Of course, it takes a lot of time, dedication and effort to become a fitness instructor, whatever discipline you are primarily working in. But as in any industry some people are simply better suited to their role than others. Whether that’s through not keeping up with developments in their field, a tendency to believe anything spouted by a so-called authority without doing their own research, or simply not having the passion that a career in the industry demands, ultimately the person negatively affected is you. So what are the signs you should look out for that tell you that you might need to change yoga teachers?
Despite starting out with all the best will in the world the problem is that, as with any job, it can sometimes be tempting to tell the customer what they want to hear. Whether that’s down to wanting to close a sale or due to misinformation that sounds customer-friendly but is not actually based on any facts. The problem is, being sold a perfume that doesn’t make good on its promise to make you irresistible to the opposite sex and signing up for a yoga class that does you more harm than good are two very different things. The first is a waste of money at best (although at least you smell nice) but the second could be physically harming you.
The fact is yoga is a scientific practice which needs to integrate biomechanics – the study of a structure such as the human body. A good yoga instructor understands this and knows how to incorporate research in this field into their classes. In a quality yoga class you will not find your teacher spouting vague, flowery terms that have no grounding in biomechanics. Therefore if you’ve noticed your teacher offering pearls of ‘wisdom’ such as “shoulder stands increase activity in the brain” you might want to consider switching studios. No one is saying your instructor doesn’t mean well – they believe what they are telling you. They just haven’t thought to investigate why they are saying it. Worse, they could be putting you in danger.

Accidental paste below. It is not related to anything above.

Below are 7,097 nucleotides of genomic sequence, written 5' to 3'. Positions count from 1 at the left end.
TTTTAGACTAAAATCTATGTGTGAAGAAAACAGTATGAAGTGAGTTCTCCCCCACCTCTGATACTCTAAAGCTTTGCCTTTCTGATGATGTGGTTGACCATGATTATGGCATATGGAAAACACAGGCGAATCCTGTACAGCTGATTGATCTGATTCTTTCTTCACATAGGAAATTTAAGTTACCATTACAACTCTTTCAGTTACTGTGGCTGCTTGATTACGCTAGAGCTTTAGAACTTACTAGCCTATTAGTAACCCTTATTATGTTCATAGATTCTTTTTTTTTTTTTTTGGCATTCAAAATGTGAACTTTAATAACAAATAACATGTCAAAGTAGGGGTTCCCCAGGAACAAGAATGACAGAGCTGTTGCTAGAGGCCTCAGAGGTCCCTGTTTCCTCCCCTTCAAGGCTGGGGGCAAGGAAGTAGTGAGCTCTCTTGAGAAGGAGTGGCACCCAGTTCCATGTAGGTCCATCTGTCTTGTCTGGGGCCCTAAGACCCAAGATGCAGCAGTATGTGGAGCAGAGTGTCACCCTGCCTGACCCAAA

Here are some other things that should be raising red flags:
Manipulating the body to force it into an ideal of what a pose ‘should look like’ is an all round no-no. If your body is unable to attain a pose, no one is qualified or has the right to force you into a position that you find uncomfortable or are downright unable to achieve. Going deeper into your poses is something that you should work towards naturally and at a rate that feels right for you. Consider that a massage therapist undergoes intensive training and must apply for a license before they lay even a finger on a client and compare that to a yoga instructor fresh out of their 200-hour training course forcing you into a position that frankly may be dangerous for you to attempt.
Yoga is hugely beneficial for people of all ages and fitness levels; that’s not up for debate, but what is, are teachers who claim that you’re getting all the physical activity you need in your yoga class. You spend an entire yoga class on your mat – this fact alone says that you are not being subjected to the range of physical movement you need to live your life to the fullest. For example, yoga will not help you develop muscles that enable you to run faster – whether you’re pounding the treadmill or sprinting for the bus.
There has been a lot of media attention given to the so-called benefits of shoulder and headstands lately and many rookie instructors feel that a yoga class is missing an integral part if they are not included. Furthermore the same teachers usually believe that holding stands for a long count is mandatory too. The problem is the claims that are being made about head and shoulder stands’ magical effects are not backed by any kind of scientific research. In fact, many instructors do not include stands in the practice, at least in general classes, for the simple reason that an average student will not have adequate neck muscles to support their body weight. It doesn’t take a rocket scientist to work out that a head or shoulder stand performed incorrectly can put serious stress on the neck and lead to an accident or long term damage.
If you want to burn fat and achieve an overall sleeker look, of course yoga is only going to push you towards your goal, but the length of your muscles actually have everything to do with the length of your bones, and precious little to do with the downward dog.
If you’d rather know that you are practicing yoga in a safe, jargon-free, supportive and professional environment, talk to us today. Our highly qualified instructors are always happy to answer any concerns or queries you might have.